The next time our pants are too tight in the nuts, we’ll blame LBJ for the politics of long-term pants malfunction.

Also, note that the Democrats are in trouble once again for their refusal to address this wacky rationalization that Mr. Yankee just invented. I would mention in reply that Republicans are unwilling to address their own prosampiquity, which is a word I invented.

They are continuing to sap the ability of businesses to do business, while pandering to the unions that are dragging their constituencies into ruin.

Someday America will come to its senses, and businesses will be exempt from all laws while workers receive no pay.

Don’t worry about this being a partisan attack…

Wait one second here, is this some kind of partisan…? Oh, whew.

There are plenty of “go along, get along” RINO Republicans that voted for the same legislation on both the state and federal levels to get us to where we are today.

Someday Republicans will come to their senses and defy the leftist establishment.

If you look at the areas of the country hardest hit during our current economic crisis, the bulk are those that long ago embraced big government solutions. New York. New Jersey. California. Michigan. Ohio.

Look at those areas that have weathered the financial storm better. The Deep South. The lower Midwest. The Western states.

Oh wait, we found the map he’s been talking about.

Those states that have taken the hardest hits are those that have embraced big government intrusion and union meddling. Those that have survived are those areas with far more business-friendly markets.

SCARECROW: Mua-ha-ha-ha!

FRED: I dreamed I saw Joe Hill last night,

VELMA: Alive as you or me,

SHAGGY: Says I, “But Joe, you’re ten years dead,”

SCOOBY: “Ri rever ried,” rez ree…

SCARECROW: Goddamn it! [pulls off mask]

KIDS: Mr. Jenkins!

JENKINS: And I would have gotten away with it too, if not for you big-government kids and your union meddling.

You’re no fool, and…

It’s like he’s talking directly to us!

…I’m sure you’ve noticed that businesses and talented individuals with a drive to succeed have been migrating away from the bloated big government states to the free market states in droves within the past decade.

Indeed, although on the down side, some have had to kill their oxen, while others died of dysentery. Later, individuals with a thirst for adventure collected keys in a space station infested with aliens and zombie space marines.

No, but really here, what we’ve mostly been noticing is that jobs and capital have been draining out of the US into places like China and Haiti, where there’s a generational underclass that will work long hours under dangerous conditions for crap pay.

Mr. Yankee is thinking of a world in which things are not necessarily as they are — i.e., affected by what many have called a “global race to the bottom” — but as they ought to be. In Free-Markistan, just as lowering taxes always increases revenue and deregulation always fosters good business practices, lowering wages always benefits employees:

The “best and brightest” are fleeing cramped Northeastern apartments for McMansions on the outskirts of Atlanta; the tech companies are peeling away from Silicon Valley and Silicon Alley to relocate to climates where they have cheaper land and more educated labor pools, like North Carolina’s Research Triangle Park.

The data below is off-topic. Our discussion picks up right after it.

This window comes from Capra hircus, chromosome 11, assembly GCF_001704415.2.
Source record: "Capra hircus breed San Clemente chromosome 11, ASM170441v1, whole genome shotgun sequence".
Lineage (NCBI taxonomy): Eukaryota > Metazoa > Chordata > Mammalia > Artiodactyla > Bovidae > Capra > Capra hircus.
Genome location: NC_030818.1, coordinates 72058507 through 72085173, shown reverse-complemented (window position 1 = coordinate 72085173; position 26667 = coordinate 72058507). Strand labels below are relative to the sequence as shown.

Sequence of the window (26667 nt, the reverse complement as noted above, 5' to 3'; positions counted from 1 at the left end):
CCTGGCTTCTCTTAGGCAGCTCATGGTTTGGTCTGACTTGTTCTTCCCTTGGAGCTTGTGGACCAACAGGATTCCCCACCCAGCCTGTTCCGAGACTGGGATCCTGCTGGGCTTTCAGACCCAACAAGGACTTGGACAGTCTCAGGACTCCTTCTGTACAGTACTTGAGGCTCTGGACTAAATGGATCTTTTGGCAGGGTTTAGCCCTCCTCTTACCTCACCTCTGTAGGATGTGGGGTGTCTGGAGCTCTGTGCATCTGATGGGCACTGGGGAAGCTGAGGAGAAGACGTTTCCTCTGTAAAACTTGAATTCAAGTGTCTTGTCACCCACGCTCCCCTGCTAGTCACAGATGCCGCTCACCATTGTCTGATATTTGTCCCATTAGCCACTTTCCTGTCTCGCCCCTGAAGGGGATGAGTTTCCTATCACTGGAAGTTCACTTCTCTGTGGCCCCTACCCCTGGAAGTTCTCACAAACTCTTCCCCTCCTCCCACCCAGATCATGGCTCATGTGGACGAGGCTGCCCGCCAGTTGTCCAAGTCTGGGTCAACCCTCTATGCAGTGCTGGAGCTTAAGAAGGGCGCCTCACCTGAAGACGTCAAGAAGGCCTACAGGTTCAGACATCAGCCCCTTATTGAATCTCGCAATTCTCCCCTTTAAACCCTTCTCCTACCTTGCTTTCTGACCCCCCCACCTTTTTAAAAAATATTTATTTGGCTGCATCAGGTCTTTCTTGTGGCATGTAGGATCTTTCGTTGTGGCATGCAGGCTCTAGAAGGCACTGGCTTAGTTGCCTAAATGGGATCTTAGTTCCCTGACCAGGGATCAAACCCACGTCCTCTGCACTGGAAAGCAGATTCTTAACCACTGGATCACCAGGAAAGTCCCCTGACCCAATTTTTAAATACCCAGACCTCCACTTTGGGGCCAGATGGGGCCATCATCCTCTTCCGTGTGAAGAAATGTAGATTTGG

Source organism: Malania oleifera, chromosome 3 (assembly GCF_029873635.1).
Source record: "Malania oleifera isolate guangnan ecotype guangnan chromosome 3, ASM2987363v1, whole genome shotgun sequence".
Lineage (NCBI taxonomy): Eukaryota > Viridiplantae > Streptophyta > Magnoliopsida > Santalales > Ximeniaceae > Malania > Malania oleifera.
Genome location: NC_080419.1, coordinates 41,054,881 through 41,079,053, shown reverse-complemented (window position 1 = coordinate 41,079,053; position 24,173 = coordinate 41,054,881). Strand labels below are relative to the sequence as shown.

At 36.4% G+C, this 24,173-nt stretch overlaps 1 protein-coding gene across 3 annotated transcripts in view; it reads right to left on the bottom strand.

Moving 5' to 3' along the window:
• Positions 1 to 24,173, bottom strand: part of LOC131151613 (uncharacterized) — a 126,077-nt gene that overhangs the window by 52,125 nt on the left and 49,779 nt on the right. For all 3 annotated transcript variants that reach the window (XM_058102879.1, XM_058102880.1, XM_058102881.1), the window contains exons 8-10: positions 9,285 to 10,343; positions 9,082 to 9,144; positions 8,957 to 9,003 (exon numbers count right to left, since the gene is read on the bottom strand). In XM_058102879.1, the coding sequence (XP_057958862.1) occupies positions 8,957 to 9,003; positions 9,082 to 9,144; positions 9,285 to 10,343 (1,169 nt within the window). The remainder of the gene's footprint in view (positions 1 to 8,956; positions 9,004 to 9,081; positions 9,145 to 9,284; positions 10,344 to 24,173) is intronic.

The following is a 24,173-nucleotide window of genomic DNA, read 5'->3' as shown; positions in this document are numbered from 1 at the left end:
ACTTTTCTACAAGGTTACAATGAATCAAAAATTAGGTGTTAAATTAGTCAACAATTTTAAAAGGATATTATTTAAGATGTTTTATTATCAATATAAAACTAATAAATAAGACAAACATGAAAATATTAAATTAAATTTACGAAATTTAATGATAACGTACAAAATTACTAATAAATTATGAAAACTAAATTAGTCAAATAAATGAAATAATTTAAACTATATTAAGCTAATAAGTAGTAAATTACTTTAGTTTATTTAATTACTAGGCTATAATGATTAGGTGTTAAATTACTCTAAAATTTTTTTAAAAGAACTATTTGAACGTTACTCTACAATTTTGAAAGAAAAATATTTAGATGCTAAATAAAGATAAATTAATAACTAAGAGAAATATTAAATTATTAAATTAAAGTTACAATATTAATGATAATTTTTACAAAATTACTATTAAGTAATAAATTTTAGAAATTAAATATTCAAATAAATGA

For example, on Monday I’m joining a brand new marketing department of a major international high technology company.

Insert observation about “the best and brightest.”

They needed more staff, and determined that they could add more people and get more bang for their buck by building a new marketing unit from the ground up in North Carolina, for far less than they could add staff to an existing marketing unit in their California operations. Once they started interviewing, they were further impressed that the quality of resumes here was also significantly higher than they were used to in their California headquarters.

Imagine how well they’d do in India, where computer science Ph.D.s will line up to work at your help desk for $4,500 a year. That means that India’s economy is flourishing because it is a free-market country and not a bloated, big-government country full of pampered, parasitical workers, that doesn’t deserve to live.

That’s ten well-paying white collar jobs that California lost and North Carolina gained, and when the time comes to add more people to the marketing unit, which location do you think will have a natural advantage? Obviously, the site with lower operating and salary costs and a higher-quality recruiting pool has a distinct advantage.

Obviously so, as we learned just today from the Charlotte Observer:

Jobless rate for N.C. surges to 25-year high

State’s workers lose jobs at a record pace. Double-digit unemployment seen for 2009.

North Carolina lost jobs at a record pace last month, pushing unemployment to a 25-year high as the outlook for the state darkened amid a deepening recession.

Employers slashed 46,000 jobs in November, more than in any state except Florida, according to data released Friday by the U.S. Bureau of Labor Statistics.

Those job cuts pushed the unemployment rate to 7.9 percent from 7.1 percent in October, according to figures from the N.C. Employment Security Commission. The jobless rate is now the highest since October 1983.

Damn that William Hooper and his politics of long-term economic failure.

Admittedly, this MSM story lacks all credibility because it utterly fails to account for the other people who might be added to the marketing unit.


And so I find it particularly amusing that “intellectuals” that remain in their fading big government enclaves are now panicking that those slow and stupid hicks are doing so much better than they are, and feel the solution is to penalize those areas that are doing well by forcing them to accept their failing ideologies.

Hyuk hyuk! Ah wurk fer six-fifty an hour, an ah got no health insurance a-tall, kyew-kyew! [arm pump]

This guy in particular is amusing with his blatant regional bigotry and assumed superiority. He won’t admit it and perhaps can’t even see it with his nose stuck so high in the air, but his attitude of entitlement, shared with minimally-skilled, over-compensated union sops, that has wrecked his region’s economy and led them to such desperate thoughts as attempting to force a laughable “Reconstruction” on successful southern states to make them more like failing big government northern trainwrecks.

Here’s a deal, then. We liberals will leave the red states and take our Rural Electrification Projects and Eisenhower Highway Systems with us, if the red states will stop taking our money:

1 Or more, considering that the $2,000 is ‘removed from the car,’ while in other wingnut estimations, the workers are also responsible for a similar inflation of the car’s final price. In other words, you can basically just make it up a number and blame it on anything you want.


Tagged as: uaw, economic crisis, financial crisis, big three, auto-workers

Gavin McNett is a writer and designer in the New York area.